The birth of a standard is never an easy process, particularly one such as REACH that is forging new paths through an issue as controversial as chemical safety. The Helsinki Chemicals Forum 2012 (HCF 2012) conference held May 24-25, 2012 and Seventh Stakeholder's Day, emphasized not just the progress made but also the confusion and compliance issues that are causing headaches for all concerned.
Geert Dancet, Executive Director of the European Chemicals Agency (ECHA), recapped the events since ECHA's inception. He stated that there have been some 25K registrations to the REACH standard for 4300 substances, while some 3M C&L notifications have been received for 107K substances. Thus, the registration process continues to move toward REACH's ultimate goal of chemical safety throughout the EU. However, he stated there are numerous challenges still to come, most significantly meeting the upcoming 2013 and 2018 registration deadlines as well as new EU Biocidal Products and PIC Regulations. Unfortunately, despite the progress, it appears that very few if any organizations have achieved authorization.
ECHA's Head of Dossier Submission and Dissemination Kevin Pollard subsequently discussed the phase-in substance registrations over the coming year. He explained that 3551 substances are covered by the 2013 deadline, most of which have registrations underway but many still need to be identified, and there are some 746 substances with no identified lead, meaning that there's considerable work ahead to meet the deadline.
Several issues are contributing to the difficulty of achieving authorization. Definitely the registration tools have been difficult to use and are poorly organized. Apparently 86% of the registration information provided is insufficient. ECHA is addressing this with the release of IUCLID 5.4 that should resolve most of the input problems and confusion. But this is only part of the problem; an inordinate number of organizations are registering as SMEs when they are not, resulting in rejected registrations.
In addition, only about 8% of the dossiers are closed without quality issues. Apparently one of the most frequent compliance failures is unclear substance identification, and in some cases the testing proposals are incorrect and were not submitted correctly or omitted.
In order to improve dossier quality, ECHA performs compliance checks and focuses on end points that affect safety. Part of the reason for the low pass rate is that ECHA is doing more intense compliance checks and finding things that were missed previously.
Focus on Downstream Users
Greater emphasis this year was placed on educating downstream users (DUs), which led to lively discussing of how to define a DU as well as how to inform them. This ties into the Chemical Safety Assessment (CSA) that determines a substance's hazards and to defines conditions of safe use, including exposure scenarios. When performing a CSA, the manufacturer must consider the DUs, but where does this stop? On the manufacturing floor? With the end-user who purchases the final product?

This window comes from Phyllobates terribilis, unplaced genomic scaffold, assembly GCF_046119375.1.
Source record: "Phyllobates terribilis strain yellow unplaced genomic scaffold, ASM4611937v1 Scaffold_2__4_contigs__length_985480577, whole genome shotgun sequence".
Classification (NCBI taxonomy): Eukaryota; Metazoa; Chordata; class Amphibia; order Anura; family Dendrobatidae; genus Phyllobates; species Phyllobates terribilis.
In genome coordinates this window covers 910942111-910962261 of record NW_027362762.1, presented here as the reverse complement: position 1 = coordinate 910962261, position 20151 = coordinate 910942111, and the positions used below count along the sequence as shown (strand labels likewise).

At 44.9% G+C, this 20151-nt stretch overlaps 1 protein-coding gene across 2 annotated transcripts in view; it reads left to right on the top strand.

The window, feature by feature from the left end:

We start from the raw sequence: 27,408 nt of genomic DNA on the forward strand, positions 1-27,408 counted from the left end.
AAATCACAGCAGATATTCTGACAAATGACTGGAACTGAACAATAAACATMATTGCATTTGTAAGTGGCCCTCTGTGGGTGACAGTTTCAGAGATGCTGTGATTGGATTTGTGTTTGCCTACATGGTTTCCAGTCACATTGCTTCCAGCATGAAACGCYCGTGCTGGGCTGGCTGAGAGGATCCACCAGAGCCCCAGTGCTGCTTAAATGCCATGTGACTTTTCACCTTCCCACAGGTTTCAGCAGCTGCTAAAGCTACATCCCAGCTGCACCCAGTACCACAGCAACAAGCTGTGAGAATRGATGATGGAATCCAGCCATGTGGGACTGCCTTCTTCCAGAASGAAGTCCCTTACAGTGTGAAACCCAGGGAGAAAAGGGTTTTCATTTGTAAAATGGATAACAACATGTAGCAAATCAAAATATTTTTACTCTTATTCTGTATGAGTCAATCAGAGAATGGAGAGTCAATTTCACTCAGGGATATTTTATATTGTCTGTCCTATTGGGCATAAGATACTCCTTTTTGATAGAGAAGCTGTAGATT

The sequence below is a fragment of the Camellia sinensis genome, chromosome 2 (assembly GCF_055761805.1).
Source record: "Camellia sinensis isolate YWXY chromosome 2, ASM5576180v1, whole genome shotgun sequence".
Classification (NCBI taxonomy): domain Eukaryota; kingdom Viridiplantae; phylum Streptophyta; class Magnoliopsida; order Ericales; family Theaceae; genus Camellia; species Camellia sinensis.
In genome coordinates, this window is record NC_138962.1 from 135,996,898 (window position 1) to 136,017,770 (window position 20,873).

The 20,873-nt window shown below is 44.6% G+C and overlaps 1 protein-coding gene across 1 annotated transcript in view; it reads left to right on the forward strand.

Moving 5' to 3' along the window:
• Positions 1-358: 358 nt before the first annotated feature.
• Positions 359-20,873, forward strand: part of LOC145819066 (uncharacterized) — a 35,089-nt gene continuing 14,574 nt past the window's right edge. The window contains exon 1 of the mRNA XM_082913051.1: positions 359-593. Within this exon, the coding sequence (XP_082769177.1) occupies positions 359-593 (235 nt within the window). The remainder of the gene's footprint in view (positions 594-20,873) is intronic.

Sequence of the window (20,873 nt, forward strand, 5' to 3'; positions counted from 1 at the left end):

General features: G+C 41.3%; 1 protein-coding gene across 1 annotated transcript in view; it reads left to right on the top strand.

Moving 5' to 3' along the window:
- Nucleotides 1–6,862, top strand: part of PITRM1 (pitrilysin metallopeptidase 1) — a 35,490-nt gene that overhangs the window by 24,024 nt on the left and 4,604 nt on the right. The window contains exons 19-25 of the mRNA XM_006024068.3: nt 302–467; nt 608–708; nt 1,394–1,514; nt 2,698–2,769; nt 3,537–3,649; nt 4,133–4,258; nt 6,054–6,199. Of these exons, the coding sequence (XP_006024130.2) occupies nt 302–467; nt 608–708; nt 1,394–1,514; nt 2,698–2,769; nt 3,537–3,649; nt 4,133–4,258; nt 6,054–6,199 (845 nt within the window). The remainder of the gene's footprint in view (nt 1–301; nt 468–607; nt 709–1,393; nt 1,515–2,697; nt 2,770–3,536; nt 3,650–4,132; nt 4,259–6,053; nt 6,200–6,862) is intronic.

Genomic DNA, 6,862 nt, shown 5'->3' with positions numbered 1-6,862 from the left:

During the Q&A sessions, one person asked how it could be determined if the DU has the correct extended SDS. Another questioner pointed out that some extended SDSs are hundreds of pages long, and asked who was going to read that? Further, the DU doesn't always have access to the SDS, yet it's not always clear who should or how to provide this information. It becomes extremely difficult to ensure that DUs are using a substance safely when the information to do so is not readily available. Further, the issue of providing chemical safety information is very different from DUs reading and understanding it.
In addition to IUCLID 5.4, version 2.0 of the CHESAR IT tool will also be released by the end of June 2012. Further, SUBSport, a website that offers information and tools on safe alternatives to hazardous chemicals, was introduced during the conference. The SUBSport database provides a list of restricted substances, substitution examples, etc
The first sunset dates for hazardous materials occur in 2014, so the registration process needs to be speeded up. Beyond the dates discussed above is the bigger picture: according to Rob Visser, former Deputy-Director, OECD Environment Directorate, "chemical safety is expected to be a priority until at least 2080 driven by environmental factors that contribute to disease and rising health care costs." These issues will not go away. "Chemical safety is a moving target," Visser explained. "As new types of chemicals are developed, safety issues evolve and become moving targets, in particular endocrine disruptors and manufactured nanomaterials will come under greater scrutiny."
Interestingly many other nations are beginning to implement a REACH comparable standard, so while the road is not always smooth, the end-goal has been acknowledged and is now shared by other countries.
HCF 2013 and the 2013 Stakeholder's Day will become separate events, driven by the need to hold the stakeholder's day prior to the May 2013 deadline. HCF 2013 will be held from June 18-19, 2013.